Summary and Implications
In dogs, white spotting is of interest because in some cases of extreme white spotting, in which a dog is nearly entirely white, dogs may also have health disorders including blindness and deafness. Nine candidate genes were tested for association with spotting in dogs, including SOX-10, MCOLN3, EDN3, KITLG, PAX3, MITF, ASIP, ADAMTS20, and SNAI1. These genes were either ruled out (SOX-10, MCOLN3, EDN3, KITLG, PAX3), were not useful in the families in this study (ASIP, ADAMTS20, SNAI1), or studied further (MITF). A genetic mutation called a single nucleotide polymorphism (SNP) in the microphthalmiaassociated transcription factor gene (MITF) was discovered and genetic tests were designed to classify the dogs (Beagle crosses and Newfoundlands) into their different genotypes (the combination of alleles located on paired chromosomes that determines a specific characteristic or trait). Studies showed an association between the genotypes and the observed white spotting in the dogs’ coat color. Results suggest that MITF may predict spotting in these breeds.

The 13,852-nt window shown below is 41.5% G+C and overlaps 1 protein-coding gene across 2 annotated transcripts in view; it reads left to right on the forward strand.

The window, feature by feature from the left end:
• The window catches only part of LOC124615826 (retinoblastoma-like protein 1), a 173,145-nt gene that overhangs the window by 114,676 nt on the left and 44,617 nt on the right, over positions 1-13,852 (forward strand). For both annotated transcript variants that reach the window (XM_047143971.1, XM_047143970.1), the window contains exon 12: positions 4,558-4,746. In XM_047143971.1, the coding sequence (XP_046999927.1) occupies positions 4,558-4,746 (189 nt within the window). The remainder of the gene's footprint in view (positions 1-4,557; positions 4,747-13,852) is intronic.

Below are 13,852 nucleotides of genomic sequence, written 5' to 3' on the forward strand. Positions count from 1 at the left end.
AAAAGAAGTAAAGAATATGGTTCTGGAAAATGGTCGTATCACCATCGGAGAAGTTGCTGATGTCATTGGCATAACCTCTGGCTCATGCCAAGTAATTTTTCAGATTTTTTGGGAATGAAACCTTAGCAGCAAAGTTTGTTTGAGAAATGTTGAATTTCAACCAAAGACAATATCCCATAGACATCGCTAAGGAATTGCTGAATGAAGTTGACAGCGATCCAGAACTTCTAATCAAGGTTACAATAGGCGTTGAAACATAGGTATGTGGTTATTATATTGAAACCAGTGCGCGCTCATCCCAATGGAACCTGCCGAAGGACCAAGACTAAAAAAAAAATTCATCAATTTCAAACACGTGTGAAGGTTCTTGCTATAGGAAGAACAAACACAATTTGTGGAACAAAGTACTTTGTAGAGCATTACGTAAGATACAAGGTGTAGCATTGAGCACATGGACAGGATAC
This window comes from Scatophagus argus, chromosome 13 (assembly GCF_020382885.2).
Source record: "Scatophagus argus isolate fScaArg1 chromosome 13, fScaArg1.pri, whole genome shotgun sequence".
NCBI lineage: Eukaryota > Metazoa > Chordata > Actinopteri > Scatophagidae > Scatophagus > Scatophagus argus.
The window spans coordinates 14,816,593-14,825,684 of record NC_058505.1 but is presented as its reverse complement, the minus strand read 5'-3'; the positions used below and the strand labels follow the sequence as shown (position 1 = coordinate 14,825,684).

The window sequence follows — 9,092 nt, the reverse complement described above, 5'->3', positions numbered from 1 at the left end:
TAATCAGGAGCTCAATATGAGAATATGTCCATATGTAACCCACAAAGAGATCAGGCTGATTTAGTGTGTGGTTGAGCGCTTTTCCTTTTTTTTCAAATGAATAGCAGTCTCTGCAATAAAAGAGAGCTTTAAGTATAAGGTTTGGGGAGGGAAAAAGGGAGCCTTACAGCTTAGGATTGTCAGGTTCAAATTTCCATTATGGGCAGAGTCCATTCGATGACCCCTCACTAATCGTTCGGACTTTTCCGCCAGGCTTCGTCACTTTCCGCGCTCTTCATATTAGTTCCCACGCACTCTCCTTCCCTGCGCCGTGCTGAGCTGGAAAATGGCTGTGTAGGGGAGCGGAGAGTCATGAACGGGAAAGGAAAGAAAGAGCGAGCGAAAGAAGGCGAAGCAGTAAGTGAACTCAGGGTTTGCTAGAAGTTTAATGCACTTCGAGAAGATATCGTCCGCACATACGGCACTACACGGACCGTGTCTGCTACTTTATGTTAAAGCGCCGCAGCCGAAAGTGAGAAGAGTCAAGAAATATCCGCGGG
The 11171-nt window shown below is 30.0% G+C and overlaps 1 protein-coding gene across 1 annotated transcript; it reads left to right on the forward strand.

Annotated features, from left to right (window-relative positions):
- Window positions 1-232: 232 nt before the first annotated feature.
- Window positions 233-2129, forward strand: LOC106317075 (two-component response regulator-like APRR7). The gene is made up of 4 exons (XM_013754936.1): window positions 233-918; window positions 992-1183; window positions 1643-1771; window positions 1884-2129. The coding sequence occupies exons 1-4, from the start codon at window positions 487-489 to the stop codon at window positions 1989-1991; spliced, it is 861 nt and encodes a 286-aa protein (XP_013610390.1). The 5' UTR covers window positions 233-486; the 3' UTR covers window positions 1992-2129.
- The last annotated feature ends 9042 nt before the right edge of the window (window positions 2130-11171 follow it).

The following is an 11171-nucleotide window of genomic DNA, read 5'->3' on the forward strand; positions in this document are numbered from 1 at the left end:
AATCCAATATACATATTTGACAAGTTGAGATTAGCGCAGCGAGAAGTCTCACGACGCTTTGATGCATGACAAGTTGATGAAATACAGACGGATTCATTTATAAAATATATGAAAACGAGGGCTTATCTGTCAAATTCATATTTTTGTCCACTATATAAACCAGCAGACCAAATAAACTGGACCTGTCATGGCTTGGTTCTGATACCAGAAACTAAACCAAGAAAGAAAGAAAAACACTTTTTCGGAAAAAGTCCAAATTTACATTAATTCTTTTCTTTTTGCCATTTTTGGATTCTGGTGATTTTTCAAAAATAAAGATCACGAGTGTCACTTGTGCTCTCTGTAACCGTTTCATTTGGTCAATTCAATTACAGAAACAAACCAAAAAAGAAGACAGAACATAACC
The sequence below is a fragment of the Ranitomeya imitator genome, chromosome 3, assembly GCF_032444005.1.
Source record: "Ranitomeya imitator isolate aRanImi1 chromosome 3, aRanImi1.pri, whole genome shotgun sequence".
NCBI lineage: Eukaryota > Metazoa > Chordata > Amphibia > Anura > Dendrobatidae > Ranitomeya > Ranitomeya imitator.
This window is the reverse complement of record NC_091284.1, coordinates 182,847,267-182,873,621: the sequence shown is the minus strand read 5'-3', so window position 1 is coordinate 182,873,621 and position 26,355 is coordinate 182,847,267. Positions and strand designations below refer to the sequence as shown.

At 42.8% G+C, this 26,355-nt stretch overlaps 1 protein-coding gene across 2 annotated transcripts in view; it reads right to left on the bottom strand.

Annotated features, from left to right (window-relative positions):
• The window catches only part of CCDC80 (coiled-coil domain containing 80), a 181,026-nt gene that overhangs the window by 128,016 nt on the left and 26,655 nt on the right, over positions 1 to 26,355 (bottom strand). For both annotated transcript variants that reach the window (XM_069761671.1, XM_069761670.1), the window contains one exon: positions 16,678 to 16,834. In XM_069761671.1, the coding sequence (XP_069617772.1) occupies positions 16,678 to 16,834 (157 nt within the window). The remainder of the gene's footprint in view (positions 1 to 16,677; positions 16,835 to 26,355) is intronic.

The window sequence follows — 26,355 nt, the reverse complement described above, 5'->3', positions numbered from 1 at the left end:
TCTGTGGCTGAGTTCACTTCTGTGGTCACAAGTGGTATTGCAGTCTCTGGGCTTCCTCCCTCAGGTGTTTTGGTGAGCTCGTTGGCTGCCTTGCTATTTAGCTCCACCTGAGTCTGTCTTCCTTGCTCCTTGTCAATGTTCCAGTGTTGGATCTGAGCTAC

Iowa State University
Glenn, Kimberly L.; Van Cleave, Pamela S.; Carlstrom, Lucas P.; Ellinwood, N. Matthew; and Rothschild, Max F.
"Determination of White Spotting in Dogs: An Investigation of Candidate Genes,"
Animal Industry Report:
AS 653, ASL R2196.
Available at: http://lib.dr.iastate.edu/ans_air/vol653/iss1/22